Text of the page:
For state and local governments, the ability to identify and address new and existing invasive pest species has an immediate impact on maintenance budgets and expenses, as well as on residents’ quality of life. However, surveying trees and other green infrastructure has historically been limited by the fact that typically 90% of urban vegetation is found on private property, impacting the information available to quantify and monitor the health of trees in a municipality.
In recent years, advances in high-density LiDAR and hyperspectral imagery have offered new tools to states and municipalities for invasive species management. These expansive, highly accurate datasets, collected using airborne sensors and cameras, provide valuable information on both public and private trees. As LiDAR and hyperspectral technologies become more affordable and easier to implement, state and local governments can take advantage of comprehensive datasets to inform their vegetation management programs.
Comprehensive data enables city planners to more effectively allocate funds towards maintenance, planting of new trees, and rapid response to challenges such as disease, invasive species, and even decreased maintenance costs. Although many communities have information on trees in public lands, very few have information on private lands that are closely interconnected with the community and have an impact on public land management.
Hyperspectral imagery provides key information for mapping areas like forests and urban landscapes by processing information from hundreds of wavelengths in narrow bands along the electromagnetic spectrum into spectra not seen by the human eye. The rich data provided by hyperspectral imagery in conjunction with LiDAR, which uses lasers to develop 3D images of the target area, can then be processed using computer algorithms and machine learning to identify the species, size, and health of trees.
Both hyperspectral and high-density LiDAR data surveys are conducted using specialized sensors mounted on drones, helicopters, or fixed-wing aircraft. Once collected, the data is processed and analyzed to provide useful insights for vegetation and asset management. While hyperspectral imagery is used to identify defining characteristics of an individual tree, LiDAR allows city planners to isolate individual canopies from one another in areas with dense tree populations as well as other features such as building and powerlines. This level of detail enables researchers to assess the health of individual trees—detecting patterns and potentially identifying health problems in trees on private land before they spread.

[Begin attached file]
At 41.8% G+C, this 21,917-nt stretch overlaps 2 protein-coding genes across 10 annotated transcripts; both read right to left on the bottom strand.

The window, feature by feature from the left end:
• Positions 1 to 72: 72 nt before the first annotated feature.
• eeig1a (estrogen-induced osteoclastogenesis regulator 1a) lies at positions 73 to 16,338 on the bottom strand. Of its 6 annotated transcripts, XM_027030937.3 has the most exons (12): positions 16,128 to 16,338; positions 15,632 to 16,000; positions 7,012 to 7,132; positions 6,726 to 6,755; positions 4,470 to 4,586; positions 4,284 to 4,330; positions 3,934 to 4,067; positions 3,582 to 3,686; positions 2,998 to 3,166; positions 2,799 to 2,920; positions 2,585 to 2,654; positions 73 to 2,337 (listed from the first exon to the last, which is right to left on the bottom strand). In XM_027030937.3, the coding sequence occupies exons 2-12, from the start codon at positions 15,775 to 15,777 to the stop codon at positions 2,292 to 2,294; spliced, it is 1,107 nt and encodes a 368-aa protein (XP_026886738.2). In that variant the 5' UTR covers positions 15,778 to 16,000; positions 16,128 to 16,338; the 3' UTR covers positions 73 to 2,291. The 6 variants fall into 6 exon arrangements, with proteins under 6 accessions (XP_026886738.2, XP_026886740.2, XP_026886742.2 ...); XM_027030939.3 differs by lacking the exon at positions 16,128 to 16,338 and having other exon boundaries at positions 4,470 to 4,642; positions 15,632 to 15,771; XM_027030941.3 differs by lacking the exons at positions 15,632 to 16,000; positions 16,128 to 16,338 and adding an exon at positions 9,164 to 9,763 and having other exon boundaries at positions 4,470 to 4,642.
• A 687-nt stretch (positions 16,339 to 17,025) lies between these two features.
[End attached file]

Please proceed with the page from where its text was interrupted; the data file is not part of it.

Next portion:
One of the most important functions for LiDAR and hyperspectral imagery in city environments is to quantify canopy cover percentage. Understanding the health of all trees in a community enables local governments to manage threats such as invasive tree or insect species. The data serves as an early-warning system, allowing state and regional agencies to conduct preventive maintenance and reduce the impact of natural disasters.
High-density LiDAR and hyperspectral imagery have become more widely available to regional and municipal governments over the course of the last decade. Reduced component prices and advances in processing power have made these technologies both more affordable and easier to use. As processing power has increased and become more accessible and affordable over the last decade, previously unwieldy datasets can now be easily stored, managed, and interpreted by a municipality or state government. The combination of hyperspectral imagery with LiDAR has significantly improved the level of detail and accuracy of the classification, making it an operational tool rather than simply a nice idea. The combination of these technologies is enabling cities and states to more effectively reach their canopy and biodiversity cover goals, confirming whether or not benchmarks are being achieved over the course of a long-term initiative.
As government agencies across the United States respond to the effects of climate change, urbanization, and invasive species, it is critically important to develop a detailed understanding of a region’s canopy cover and green infrastructure. Hyperspectral imagery and high-density LiDAR are now accessible to state and local governments at an affordable cost, delivering a rich dataset that can be used to predict future trends and guide long-term city planning strategies.
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This is an edited version of an article written by Andrew Brenner and Zach Raymer of Quantum Spatial, DRG’s partner in data acquisition and analysis, for American City & County.